Serving as a Franklin Fellow and advisor on Islamophobia in Europe.
Moderating a Q & A at Luther College with the prominent author and filmmaker.
Visiting with Representative Keith Ellison (MN) in Washington, DC.
Luther students visiting the Islamic Center in Malmö, Sweden.
First-year Luther students visit Masjid An-Nur (The Mosque of the Light) in Minneapolis, Minnesota.
Todd Green is Associate Professor of Religion at Luther College. A nationally recognized expert on Islamophobia, Green served as a Franklin Fellow at the U.S. State Department in 2016-17, where he analyzed and assessed the impact of anti-Muslim prejudice in Europe on countering violent extremism initiatives, refugee and migrant policies, and human rights. He has also given lectures on Islamophobia to other federal agencies, including the FBI and the Department of Homeland Security.
As a public scholar, Green has contributed to The Huffington Post and has been interviewed by a variety of media outlets on Islamophobia, including CNN, NPR, Al Jazeera, France 24, Reuters, and The Intercept. His views on Islamophobia have been cited by organizations such as the Council on Foreign Relations, the Center for American Progress, and the Southern Poverty Law Center.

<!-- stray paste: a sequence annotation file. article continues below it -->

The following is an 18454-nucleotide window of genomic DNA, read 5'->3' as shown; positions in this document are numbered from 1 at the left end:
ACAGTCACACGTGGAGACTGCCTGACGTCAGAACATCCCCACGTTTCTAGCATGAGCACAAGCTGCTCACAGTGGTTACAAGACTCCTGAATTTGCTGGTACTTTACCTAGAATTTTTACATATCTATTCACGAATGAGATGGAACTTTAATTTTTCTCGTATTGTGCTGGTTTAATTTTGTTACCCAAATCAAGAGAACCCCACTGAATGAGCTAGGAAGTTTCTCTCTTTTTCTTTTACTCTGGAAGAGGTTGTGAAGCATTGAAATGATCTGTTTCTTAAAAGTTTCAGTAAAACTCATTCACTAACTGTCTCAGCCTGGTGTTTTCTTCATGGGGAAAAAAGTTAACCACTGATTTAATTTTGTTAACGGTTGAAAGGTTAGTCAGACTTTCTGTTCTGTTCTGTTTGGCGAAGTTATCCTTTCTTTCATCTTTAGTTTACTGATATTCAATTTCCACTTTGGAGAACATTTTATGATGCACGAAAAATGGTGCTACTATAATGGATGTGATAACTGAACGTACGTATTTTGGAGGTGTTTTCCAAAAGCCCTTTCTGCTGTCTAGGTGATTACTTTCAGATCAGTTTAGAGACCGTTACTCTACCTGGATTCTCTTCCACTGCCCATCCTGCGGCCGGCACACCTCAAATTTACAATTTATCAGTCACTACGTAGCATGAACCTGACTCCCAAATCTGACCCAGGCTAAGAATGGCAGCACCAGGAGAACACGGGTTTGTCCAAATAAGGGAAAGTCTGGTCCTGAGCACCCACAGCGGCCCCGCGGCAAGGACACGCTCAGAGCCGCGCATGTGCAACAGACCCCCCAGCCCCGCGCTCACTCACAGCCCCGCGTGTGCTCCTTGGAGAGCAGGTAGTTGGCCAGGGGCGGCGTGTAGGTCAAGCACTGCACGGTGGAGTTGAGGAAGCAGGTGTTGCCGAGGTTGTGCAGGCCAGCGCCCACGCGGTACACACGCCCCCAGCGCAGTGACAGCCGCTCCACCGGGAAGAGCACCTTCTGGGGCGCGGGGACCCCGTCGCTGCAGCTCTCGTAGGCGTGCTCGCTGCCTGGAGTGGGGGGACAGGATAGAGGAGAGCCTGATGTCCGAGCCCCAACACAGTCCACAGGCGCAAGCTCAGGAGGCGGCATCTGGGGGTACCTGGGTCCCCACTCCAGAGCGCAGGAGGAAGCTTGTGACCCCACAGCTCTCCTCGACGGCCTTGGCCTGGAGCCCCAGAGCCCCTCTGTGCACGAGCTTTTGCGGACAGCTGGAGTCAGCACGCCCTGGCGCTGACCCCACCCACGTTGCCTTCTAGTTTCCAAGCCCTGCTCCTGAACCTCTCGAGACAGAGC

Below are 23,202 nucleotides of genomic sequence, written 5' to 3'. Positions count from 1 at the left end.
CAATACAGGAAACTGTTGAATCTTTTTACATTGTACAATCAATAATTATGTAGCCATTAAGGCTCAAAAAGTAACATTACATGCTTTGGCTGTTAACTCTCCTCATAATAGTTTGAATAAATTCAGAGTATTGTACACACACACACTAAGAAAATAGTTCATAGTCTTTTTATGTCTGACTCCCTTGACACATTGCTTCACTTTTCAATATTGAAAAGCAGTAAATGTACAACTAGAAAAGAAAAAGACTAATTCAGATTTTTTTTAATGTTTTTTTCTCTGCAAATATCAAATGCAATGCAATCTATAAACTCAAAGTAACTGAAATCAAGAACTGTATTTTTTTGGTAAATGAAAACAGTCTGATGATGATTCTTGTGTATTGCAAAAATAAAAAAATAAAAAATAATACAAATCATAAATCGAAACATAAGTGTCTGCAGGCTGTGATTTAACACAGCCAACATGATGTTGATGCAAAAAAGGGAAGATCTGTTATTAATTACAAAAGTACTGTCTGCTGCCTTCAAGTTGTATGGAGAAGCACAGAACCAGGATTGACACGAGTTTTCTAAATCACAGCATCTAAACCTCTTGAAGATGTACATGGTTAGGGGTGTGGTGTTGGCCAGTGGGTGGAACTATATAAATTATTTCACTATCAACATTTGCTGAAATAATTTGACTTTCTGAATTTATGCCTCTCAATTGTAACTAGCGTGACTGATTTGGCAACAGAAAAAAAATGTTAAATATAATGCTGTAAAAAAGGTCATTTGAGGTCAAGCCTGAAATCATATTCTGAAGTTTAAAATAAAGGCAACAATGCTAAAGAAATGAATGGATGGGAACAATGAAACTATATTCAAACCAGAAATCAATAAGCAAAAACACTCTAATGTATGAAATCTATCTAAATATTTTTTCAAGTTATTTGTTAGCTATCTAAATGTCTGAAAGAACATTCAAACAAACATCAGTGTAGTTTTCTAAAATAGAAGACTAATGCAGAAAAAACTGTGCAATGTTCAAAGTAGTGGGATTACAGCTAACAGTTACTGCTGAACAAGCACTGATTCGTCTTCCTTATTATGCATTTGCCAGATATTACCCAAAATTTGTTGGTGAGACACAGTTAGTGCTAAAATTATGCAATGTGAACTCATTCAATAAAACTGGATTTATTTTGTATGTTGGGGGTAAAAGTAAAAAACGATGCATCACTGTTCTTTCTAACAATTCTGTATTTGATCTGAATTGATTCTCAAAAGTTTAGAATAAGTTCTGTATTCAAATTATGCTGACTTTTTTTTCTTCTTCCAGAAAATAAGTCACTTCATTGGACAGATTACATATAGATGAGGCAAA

Green is the author of The Fear of Islam: An Introduction to Islamophobia in the West (Fortress Press, 2015). The book surveys the history of anti-Muslim prejudice in Europe and the United States and addresses the political and cultural factors contributing to the rise of Islamophobia in the post-9/11 era. In 2018, The Fear of Islam was cited in an amicus curiae brief filed by prominent civil rights organizations, including the NAACP and the National Urban League, in the Supreme Court of the United States. The brief argued in favor of enjoining President Trump's executive order banning entry into the United States from select Muslim-majority countries.
Green's most recent book is Presumed Guilty: Why We Shouldn't Ask Muslims to Condemn Terrorism (Fortress Press, 2018). This book argues that asking Muslims to condemn terrorist attacks is a distraction that prevents majority populations in the US and Europe both from facing their own violent histories and from asking critical questions about how their countries' national security initiatives and foreign policies contribute to a violent world order. The book proposes healthier ways for majority populations to engage Muslim communities other than through the prisms of violence and counterterrorism.
At Luther College, Green teaches broadly in the area of U.S. and European religious history as well as interfaith dialogue. He also leads a study abroad course in which he takes students to a variety of European countries to study the political and cultural debates surrounding the place of Muslim minority communities.
For a listing of all interviews, please visit the "In the Media" page.